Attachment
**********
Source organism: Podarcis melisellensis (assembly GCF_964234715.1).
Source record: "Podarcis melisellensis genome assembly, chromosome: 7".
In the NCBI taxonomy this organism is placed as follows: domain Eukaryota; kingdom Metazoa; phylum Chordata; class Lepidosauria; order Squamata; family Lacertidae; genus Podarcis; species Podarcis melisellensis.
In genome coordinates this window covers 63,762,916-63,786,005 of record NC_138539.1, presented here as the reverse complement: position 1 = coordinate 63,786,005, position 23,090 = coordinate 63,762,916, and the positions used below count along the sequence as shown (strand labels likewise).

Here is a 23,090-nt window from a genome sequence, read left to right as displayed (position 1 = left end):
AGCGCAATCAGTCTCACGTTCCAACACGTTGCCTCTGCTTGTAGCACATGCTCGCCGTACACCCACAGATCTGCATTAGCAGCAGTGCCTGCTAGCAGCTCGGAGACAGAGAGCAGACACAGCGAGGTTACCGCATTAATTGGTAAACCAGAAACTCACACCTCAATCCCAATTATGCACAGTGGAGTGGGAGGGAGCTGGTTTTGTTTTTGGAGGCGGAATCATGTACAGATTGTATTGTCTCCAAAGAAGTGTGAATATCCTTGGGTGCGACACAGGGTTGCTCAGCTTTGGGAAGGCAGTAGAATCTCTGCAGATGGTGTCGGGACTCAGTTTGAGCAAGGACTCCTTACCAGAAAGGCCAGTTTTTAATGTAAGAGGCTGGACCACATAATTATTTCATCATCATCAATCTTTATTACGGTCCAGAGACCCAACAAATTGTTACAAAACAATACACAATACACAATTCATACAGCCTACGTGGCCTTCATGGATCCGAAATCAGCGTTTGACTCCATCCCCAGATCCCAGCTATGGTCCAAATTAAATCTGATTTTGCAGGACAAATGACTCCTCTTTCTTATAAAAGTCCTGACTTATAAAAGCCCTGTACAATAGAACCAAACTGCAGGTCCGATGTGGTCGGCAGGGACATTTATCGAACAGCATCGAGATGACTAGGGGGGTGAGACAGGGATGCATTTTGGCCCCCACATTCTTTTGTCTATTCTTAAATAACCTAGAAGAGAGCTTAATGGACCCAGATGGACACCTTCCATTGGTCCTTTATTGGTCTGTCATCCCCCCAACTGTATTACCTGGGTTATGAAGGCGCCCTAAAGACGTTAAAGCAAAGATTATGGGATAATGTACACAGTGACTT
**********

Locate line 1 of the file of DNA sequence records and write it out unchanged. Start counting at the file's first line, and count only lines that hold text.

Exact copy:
Source organism: Podarcis melisellensis (assembly GCF_964234715.1).